The Difference between DO and MAKE (Detailed Explanation) |English Tips

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Helena Daily English
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The Difference between DO and 

  • We use “DO” when someone performs actions, repetitive tasks and obligations.

In other words, “DO” is often used when referring to work of any kind and referring to the action itself.

  • We use “MAKE” for creating or producing something, and for actions you choose to do..

In other words, “MAKE” is often used when referring to the result.

When do you use DO?

DO is used as follows:

DO is used when talking about work, jobs or tasks. Note, they do not produce any physical object.


  • Have you done your homework?
  • I have guests visiting tonight so I should start doing the housework now.
  • I wouldn’t like to do that job.

DO is used when we refer to activities in general without being specific. In these cases, we normally use words like thing, something, nothing, anything, everything etc.


  • Hurry up! I’ve got things to do!
  • Don’t just stand there – do something!
  • Is there anything I can do to help you?

We sometimes use DO to replace a verb when the meaning is clear or obvious. This is more common in informal spoken English:


  • Do I need to do my hair? (do = brush or comb)
  • Have you done the dishes yet? (done = washed)
  • I’ll do the kitchen if you do the lawns (do = clean, do = mow)

How to Speak English Fluently like American Speakers in 1 Month – Part 1,2

When do you use MAKE?

Make is for producing, constructing, creating or building something new.

It is also used to indicate the origin of a product or the materials that are used to make something.


  • His wedding ring is made of gold.
  • The house was made of adobe.
  • Wine is made from grapes.
  • The watches were made in Switzerland

We also use Make for producing an action or reaction:


  • Onions make your eyes water.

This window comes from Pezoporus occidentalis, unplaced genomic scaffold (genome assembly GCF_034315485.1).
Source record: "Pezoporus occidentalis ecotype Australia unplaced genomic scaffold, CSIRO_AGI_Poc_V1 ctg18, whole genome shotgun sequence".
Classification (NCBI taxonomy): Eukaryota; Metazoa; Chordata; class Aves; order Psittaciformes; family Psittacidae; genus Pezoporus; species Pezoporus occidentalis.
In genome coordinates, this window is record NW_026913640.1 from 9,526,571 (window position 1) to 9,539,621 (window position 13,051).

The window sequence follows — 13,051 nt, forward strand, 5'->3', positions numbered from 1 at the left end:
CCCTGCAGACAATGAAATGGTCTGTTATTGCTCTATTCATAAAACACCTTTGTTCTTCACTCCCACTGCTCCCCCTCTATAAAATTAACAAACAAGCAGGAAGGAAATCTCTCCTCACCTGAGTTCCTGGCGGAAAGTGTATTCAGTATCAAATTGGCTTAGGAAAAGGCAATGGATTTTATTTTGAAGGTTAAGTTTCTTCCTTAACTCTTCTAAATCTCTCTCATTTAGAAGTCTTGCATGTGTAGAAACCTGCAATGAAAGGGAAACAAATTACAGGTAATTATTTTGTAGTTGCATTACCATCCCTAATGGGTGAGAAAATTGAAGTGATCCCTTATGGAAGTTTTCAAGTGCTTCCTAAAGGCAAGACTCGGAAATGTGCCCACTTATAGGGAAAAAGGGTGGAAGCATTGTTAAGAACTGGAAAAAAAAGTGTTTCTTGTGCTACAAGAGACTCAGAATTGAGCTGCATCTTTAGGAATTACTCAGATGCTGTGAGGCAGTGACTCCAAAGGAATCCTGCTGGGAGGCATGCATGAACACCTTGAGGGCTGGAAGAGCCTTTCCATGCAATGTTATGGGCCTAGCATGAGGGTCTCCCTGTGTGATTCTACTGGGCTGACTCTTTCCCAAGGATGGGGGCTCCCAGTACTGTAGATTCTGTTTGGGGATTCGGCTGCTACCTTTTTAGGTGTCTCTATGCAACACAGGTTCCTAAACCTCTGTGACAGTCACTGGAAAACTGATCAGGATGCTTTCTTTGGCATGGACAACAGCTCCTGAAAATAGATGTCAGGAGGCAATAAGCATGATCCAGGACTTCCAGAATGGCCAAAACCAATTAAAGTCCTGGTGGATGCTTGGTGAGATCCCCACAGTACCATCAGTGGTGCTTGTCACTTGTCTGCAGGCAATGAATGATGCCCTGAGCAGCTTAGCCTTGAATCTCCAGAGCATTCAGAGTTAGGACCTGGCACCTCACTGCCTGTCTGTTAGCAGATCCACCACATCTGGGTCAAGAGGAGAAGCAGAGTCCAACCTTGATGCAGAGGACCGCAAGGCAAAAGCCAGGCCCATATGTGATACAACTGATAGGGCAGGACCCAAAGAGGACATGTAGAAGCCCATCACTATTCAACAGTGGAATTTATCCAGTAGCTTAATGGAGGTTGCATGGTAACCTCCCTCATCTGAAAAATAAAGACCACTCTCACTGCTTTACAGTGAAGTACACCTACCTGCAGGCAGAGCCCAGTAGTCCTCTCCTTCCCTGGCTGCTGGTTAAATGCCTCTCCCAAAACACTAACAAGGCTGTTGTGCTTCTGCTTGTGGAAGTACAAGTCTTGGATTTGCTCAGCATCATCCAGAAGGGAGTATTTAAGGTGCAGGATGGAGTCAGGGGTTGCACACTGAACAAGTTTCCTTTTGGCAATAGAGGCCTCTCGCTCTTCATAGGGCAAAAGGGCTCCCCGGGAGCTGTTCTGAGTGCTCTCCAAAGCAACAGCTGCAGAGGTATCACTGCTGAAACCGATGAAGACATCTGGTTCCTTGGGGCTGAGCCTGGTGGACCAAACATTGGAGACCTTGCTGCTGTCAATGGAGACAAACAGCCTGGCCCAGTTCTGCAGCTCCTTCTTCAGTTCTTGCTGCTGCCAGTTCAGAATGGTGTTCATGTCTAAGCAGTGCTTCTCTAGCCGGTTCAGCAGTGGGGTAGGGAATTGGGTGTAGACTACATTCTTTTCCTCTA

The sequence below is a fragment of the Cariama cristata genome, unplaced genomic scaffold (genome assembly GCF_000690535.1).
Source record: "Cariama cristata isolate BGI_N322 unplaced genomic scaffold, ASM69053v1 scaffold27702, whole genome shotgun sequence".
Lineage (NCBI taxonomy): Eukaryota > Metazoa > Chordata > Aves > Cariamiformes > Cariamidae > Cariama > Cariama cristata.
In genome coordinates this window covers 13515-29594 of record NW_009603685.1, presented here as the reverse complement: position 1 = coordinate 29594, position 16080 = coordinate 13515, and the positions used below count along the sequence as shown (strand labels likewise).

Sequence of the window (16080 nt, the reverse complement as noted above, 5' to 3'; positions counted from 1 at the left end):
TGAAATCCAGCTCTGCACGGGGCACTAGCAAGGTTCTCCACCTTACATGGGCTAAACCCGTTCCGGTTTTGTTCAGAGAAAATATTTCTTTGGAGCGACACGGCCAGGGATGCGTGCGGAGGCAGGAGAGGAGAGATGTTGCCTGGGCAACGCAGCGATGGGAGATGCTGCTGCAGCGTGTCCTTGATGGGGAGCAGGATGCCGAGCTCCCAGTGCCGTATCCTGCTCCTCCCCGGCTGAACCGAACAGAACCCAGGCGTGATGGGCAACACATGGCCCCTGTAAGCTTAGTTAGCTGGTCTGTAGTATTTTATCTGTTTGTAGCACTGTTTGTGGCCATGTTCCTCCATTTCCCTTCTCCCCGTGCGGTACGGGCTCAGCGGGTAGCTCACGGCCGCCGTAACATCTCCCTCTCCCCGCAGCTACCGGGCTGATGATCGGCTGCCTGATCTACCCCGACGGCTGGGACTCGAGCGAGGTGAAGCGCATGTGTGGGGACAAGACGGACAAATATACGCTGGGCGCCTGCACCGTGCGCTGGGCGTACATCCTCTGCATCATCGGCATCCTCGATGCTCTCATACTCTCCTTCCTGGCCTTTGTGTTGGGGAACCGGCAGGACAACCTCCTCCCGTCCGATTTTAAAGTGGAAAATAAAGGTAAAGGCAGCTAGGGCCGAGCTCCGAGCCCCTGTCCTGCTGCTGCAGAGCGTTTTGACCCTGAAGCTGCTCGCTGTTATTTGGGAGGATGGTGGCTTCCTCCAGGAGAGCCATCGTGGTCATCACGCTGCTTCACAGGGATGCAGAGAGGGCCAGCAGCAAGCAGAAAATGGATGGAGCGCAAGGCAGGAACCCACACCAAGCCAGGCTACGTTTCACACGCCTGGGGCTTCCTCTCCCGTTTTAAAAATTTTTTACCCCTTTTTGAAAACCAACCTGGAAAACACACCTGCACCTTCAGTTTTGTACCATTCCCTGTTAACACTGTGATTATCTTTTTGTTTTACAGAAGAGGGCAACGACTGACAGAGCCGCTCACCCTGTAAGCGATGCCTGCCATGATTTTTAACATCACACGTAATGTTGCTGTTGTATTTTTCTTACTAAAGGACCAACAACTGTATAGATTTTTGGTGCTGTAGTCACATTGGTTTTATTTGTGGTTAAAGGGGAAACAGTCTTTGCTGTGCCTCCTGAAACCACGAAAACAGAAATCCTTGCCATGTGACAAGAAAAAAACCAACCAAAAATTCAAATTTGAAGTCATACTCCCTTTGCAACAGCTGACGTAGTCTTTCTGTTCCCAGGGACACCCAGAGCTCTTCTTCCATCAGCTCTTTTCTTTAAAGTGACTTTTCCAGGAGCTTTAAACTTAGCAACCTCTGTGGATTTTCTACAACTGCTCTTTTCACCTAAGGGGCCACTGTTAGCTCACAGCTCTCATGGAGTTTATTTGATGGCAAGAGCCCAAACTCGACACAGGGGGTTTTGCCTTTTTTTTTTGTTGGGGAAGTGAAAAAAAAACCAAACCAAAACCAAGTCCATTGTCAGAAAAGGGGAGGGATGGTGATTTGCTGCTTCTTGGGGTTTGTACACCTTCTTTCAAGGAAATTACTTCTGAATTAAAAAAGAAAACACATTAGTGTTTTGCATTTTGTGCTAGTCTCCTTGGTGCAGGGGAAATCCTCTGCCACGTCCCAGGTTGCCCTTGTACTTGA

• You make me happy.
  • It’s not my fault. My brother made me do it!

You make before certain nouns about plans and decisions:


  • He has made arrangements to finish work early.
  • They’re making plans for the weekend.
  • You need to make a decision right now.

We use Make with nouns about speaking and certain sounds:


  • She made a nice comment about my dress.
  • The baby is asleep so don’t make any noise.
  • Can I use your phone to make a call?
  • Don’t make a promise that you cannot keep.

We use Make with Food, Drink and Meals:

  • made a cake for her birthday.
  • She made a cup of tea.
  • I must go now. I have to make dinner.

Compare Do and Make

A: You have to make a cake for Simon.

B: I’ll do it later.

Notice how in the response the verb DO is used. This is because the meaning is clear and to avoid saying “I’ll make it later.” which could sound repetitive.


Do Make

Do the housework

Do laundry

Do your chores

Do the washing up (UK)

Do the shopping



Do homework

Do an assignment

Do a report

Do a test (UK)

Do a project

Do a course (UK)


Taking care of your body

Do exercise

Do gymnastics

Do your makeup

Do your hair

Do your nails


Do non-specific activities

Do a favour (UK) / Do a favor (US)

Do badly

Do harm

Do damage

Do your best

Do a good job

Do well



Make the bed

Make room


Food, Drink and Meals

Make a cake

Make breakfast

Make dinner

Make a cup of tea



Make a noise

Make a comment

Make a joke

Make a point

Make arrangements

Make a speech

Make a suggestion

Make a complaint

Make a confession

Make a prediction


Relationships/ Reaction

Make your eyes water

Make you happy

Make you sleep

Make you smile

Make friends

Make love

Make up



Make a contract

Make progress

Make a choice

Make a plan

Make a decision

Make an attempt/ effort

Make up your mind



Make money

Make a profit

Make a fortune

Product Material

Made of gold/silver

Made from oranges/lemons

Made in Japan/China

Made by me



Make believe

Make sense

Make changes

Make sure

Make trouble


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